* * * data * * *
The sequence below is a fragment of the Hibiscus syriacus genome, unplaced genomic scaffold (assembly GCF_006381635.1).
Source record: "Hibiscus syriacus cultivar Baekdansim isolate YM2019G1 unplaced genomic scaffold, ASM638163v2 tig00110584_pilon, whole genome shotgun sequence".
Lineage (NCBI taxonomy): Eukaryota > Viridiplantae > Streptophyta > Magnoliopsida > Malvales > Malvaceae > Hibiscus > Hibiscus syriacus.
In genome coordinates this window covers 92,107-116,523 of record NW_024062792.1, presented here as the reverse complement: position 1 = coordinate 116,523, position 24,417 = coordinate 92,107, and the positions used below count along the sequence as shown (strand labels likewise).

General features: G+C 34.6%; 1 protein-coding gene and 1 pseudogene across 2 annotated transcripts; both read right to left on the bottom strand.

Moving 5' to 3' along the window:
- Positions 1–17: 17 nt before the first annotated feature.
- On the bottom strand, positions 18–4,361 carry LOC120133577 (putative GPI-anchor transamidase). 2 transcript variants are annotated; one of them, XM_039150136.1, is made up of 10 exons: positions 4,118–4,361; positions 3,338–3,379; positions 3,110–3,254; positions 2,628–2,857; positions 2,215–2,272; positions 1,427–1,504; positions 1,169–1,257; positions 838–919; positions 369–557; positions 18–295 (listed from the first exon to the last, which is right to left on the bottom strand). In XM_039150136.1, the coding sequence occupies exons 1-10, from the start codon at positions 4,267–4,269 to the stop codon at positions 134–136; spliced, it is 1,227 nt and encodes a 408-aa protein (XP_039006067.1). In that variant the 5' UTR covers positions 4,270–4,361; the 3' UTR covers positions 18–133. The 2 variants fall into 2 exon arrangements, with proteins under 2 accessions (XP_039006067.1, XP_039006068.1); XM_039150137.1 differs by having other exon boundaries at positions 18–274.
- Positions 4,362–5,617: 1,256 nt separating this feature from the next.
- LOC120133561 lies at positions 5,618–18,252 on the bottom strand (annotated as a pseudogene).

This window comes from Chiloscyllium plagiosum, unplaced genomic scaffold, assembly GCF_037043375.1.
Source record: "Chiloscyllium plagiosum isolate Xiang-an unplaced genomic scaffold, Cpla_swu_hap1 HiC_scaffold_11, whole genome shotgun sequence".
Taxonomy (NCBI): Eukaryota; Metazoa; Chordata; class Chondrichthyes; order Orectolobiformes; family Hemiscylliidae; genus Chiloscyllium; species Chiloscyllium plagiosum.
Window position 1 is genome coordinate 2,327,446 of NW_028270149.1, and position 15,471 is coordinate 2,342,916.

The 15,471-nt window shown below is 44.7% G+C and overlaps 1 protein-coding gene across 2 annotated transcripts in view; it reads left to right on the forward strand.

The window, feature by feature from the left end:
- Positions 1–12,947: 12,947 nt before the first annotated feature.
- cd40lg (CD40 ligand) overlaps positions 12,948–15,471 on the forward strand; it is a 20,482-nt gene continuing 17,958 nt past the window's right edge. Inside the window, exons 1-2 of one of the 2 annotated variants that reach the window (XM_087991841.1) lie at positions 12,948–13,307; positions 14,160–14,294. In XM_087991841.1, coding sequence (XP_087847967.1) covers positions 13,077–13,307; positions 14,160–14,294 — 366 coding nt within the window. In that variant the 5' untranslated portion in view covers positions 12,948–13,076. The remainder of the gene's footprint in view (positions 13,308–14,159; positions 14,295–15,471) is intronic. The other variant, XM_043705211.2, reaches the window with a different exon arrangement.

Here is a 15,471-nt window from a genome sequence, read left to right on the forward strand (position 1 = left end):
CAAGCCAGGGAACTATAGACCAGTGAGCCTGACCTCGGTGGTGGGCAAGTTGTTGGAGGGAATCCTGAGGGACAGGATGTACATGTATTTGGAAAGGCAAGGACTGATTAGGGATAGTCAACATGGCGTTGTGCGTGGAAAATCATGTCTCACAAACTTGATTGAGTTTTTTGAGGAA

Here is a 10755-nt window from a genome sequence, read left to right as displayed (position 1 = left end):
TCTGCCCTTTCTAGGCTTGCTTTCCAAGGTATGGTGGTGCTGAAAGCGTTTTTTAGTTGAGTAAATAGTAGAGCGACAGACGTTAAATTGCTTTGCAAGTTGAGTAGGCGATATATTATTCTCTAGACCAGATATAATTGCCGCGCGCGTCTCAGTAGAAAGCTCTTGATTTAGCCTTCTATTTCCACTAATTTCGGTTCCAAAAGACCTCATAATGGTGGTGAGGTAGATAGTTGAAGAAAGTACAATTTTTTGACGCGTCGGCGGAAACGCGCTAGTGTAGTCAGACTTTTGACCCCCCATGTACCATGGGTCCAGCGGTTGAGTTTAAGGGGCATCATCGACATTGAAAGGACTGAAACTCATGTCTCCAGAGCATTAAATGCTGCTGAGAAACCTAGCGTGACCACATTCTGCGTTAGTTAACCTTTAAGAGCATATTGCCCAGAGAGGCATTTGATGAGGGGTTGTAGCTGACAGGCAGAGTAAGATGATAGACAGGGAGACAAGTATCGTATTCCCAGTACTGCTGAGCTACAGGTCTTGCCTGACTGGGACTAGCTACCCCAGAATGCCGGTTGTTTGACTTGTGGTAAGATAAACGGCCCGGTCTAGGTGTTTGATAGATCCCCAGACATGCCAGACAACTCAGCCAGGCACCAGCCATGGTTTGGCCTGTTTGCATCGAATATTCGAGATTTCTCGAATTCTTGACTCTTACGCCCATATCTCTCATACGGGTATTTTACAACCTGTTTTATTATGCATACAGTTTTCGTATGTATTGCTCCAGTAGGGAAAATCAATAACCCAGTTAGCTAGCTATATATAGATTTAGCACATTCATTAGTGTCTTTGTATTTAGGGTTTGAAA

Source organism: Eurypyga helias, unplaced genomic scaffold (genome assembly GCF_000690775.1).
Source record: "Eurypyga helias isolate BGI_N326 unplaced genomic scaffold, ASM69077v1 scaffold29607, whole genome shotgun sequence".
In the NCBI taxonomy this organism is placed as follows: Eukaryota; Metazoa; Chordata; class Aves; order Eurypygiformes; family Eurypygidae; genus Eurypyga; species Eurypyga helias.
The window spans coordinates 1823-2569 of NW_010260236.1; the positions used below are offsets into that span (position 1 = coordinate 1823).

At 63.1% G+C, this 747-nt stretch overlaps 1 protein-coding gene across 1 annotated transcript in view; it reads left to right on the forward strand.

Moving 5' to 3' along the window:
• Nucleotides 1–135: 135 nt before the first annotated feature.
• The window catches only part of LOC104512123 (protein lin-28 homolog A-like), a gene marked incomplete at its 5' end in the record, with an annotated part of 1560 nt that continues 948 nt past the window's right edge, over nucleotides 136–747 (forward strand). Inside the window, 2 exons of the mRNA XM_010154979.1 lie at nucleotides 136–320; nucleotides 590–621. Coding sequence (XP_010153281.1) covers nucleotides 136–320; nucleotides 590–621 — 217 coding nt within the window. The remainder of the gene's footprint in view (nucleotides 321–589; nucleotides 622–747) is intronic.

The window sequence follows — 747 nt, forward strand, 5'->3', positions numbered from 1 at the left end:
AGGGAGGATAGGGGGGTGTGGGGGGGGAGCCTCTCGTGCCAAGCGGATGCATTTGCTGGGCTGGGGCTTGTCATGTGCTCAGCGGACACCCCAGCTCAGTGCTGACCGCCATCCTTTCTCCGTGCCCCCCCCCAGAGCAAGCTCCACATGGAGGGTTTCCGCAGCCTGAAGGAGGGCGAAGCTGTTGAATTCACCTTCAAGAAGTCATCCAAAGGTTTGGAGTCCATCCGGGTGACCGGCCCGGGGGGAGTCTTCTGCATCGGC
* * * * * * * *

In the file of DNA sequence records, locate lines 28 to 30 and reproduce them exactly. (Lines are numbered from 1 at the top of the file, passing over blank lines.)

Moving 5' to 3' along the window:
• Nucleotides 1–135: 135 nt before the first annotated feature.
• The window catches only part of LOC104512123 (protein lin-28 homolog A-like), a gene marked incomplete at its 5' end in the record, with an annotated part of 1560 nt that continues 948 nt past the window's right edge, over nucleotides 136–747 (forward strand). Inside the window, 2 exons of the mRNA XM_010154979.1 lie at nucleotides 136–320; nucleotides 590–621. Coding sequence (XP_010153281.1) covers nucleotides 136–320; nucleotides 590–621 — 217 coding nt within the window. The remainder of the gene's footprint in view (nucleotides 321–589; nucleotides 622–747) is intronic.